Scientific: Bambusa species
Common: bamboo
Family: Poaceae (a monocot grass)
Origin: southern Asia

Pronounciation: Bam-BOO-sa SPEE-sheez

Hardiness zones
Sunset
6-9, 12-24
USDA 8-11

Landscape Use: Restricted planter beds, container plants, raised planter beds, mesic landscape designs, water gardens, background, wall screen, ground cover, foliar accent

Form & Character: Evergreen, oriental, tropical, erect.

Growth Habit: Monocot, technically a perennial clumping grass plant. Its growth is highly variable depending on species and cultivar. Generally though it groes culms (fully preformed stem) that emerge from the ground and gives rise to clumps or spreading via underground rhizomes. Bamboo are sometimes arborescent (tree-like) or rarely woody climbers.

Foliage/Texture: Sessile, sheathed, lanceolate leaves, on green stems that sometimes bear spines, variable, can be variegated or multi-colored; fine to coarse texture.

Flowers & Fruits: Both flowers and fruit are inconspicuous in Phoenix landscapes.

Seasonal Color: None

Temperature: Heat sensitive, especially when young. In Phoenix, plant on north and east sides of buildings for heat protection.

Light: Partial sun to shade in Phoenix. No reflected sunlight or western exposures.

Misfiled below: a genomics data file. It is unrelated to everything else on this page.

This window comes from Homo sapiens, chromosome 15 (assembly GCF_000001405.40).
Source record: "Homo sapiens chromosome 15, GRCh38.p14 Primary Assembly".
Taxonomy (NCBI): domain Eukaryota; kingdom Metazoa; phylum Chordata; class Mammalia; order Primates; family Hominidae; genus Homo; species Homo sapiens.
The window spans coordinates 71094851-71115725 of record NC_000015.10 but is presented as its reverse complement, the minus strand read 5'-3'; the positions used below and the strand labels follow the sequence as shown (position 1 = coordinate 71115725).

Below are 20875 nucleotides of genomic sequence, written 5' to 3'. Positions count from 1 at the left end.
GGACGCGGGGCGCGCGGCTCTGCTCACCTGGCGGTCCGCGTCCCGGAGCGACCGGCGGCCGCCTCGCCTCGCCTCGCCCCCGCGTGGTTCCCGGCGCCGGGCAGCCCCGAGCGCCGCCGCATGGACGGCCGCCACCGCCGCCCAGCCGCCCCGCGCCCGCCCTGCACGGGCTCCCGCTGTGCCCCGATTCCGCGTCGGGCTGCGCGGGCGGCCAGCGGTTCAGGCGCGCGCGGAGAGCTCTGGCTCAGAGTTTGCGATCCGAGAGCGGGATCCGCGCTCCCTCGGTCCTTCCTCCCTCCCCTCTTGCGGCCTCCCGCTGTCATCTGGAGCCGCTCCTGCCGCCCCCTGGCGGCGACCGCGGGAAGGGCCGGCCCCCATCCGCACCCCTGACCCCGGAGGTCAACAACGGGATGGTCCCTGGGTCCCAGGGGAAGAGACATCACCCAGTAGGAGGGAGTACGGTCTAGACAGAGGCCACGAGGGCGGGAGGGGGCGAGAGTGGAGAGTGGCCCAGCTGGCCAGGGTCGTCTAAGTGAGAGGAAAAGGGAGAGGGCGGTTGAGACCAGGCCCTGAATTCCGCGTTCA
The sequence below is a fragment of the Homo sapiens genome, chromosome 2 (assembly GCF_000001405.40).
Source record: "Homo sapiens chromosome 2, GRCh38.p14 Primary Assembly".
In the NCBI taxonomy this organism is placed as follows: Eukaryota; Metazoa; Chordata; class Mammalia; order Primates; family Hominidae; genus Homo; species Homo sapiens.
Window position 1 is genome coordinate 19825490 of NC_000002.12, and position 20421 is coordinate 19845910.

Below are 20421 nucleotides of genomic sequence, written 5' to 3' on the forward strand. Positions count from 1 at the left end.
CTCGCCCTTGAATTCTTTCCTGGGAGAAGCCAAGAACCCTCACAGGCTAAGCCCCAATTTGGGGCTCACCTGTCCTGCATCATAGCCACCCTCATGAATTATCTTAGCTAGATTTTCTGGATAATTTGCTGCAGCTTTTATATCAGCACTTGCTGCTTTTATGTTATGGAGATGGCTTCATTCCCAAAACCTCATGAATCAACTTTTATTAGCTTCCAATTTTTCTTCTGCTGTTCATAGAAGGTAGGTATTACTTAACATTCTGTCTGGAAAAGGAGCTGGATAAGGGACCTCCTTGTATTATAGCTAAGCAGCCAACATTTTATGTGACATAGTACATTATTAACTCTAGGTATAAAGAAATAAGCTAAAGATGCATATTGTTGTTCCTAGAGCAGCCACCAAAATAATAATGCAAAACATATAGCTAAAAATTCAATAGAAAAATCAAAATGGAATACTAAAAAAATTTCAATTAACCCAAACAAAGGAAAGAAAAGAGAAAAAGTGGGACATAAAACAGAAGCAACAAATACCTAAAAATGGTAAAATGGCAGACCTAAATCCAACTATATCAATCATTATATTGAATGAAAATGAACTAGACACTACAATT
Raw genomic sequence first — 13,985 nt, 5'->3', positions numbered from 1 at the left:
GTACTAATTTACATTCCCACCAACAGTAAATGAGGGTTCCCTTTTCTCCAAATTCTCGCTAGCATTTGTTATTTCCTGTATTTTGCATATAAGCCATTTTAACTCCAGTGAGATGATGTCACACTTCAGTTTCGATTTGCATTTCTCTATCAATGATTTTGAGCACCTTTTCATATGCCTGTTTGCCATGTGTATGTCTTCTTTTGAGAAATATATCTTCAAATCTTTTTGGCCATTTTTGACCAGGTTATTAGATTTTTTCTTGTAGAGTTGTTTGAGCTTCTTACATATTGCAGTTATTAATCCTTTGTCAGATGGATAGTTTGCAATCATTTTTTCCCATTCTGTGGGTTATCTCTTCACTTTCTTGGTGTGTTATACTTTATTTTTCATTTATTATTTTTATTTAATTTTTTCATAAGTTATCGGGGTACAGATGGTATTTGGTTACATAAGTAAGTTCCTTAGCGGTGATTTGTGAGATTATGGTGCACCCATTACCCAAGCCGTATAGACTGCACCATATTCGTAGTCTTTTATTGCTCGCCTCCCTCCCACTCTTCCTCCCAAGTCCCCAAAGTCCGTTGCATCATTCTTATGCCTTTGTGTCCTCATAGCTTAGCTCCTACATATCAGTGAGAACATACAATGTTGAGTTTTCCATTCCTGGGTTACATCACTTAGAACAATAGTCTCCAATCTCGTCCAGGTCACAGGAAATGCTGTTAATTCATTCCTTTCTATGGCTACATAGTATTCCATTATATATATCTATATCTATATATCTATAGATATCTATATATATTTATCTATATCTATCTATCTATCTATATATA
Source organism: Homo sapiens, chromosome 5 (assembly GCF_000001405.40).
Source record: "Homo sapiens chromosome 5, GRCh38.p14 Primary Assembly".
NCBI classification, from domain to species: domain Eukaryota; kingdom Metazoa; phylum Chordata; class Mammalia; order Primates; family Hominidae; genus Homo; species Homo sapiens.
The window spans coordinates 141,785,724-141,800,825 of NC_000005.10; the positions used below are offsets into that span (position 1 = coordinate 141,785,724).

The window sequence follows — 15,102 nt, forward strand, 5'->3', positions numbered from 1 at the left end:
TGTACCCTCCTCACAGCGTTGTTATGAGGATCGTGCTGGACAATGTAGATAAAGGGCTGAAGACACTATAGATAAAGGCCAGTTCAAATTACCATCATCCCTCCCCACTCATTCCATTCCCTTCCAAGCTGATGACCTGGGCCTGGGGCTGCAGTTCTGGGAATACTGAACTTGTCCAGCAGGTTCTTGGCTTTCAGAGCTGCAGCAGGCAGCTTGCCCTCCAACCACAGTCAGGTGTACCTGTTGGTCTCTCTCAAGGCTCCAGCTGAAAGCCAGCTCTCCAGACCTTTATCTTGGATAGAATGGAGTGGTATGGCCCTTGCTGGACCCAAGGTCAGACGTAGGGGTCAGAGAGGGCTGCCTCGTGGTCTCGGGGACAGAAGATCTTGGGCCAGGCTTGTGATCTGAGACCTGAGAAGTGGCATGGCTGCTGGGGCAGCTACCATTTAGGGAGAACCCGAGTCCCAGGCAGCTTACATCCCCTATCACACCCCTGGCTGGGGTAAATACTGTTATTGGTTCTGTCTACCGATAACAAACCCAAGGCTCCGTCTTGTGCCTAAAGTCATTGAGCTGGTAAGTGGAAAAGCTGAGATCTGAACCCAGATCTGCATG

Soil: Tolerant

Watering: Regular

Pruning: Restrict rhizome spread with root barriers of concrete borders.

Propagation: Division of clumps in spring.

Disease and pests: Spider mites on dry dusty leaves.

Additional comments: Bambusa is an incredibly diverse and complex genus of about 150 species of clumping perennial grasses from subtropical and tropical regions of Asia through Indonesia into Australia. It has also naturalized in tropical regions of North and South America. Bambusa olhamii can be grown in southwestern landscapes using drip irrigation to control spread. Be careful to contain bamboo when using as a landscape shrub, it can and will penetrate asphalt.

Bamboo has undergone a somewhat recent resurgence in popularity for use in woodworking by the artsy, affluent and aging hippy eco-crowd.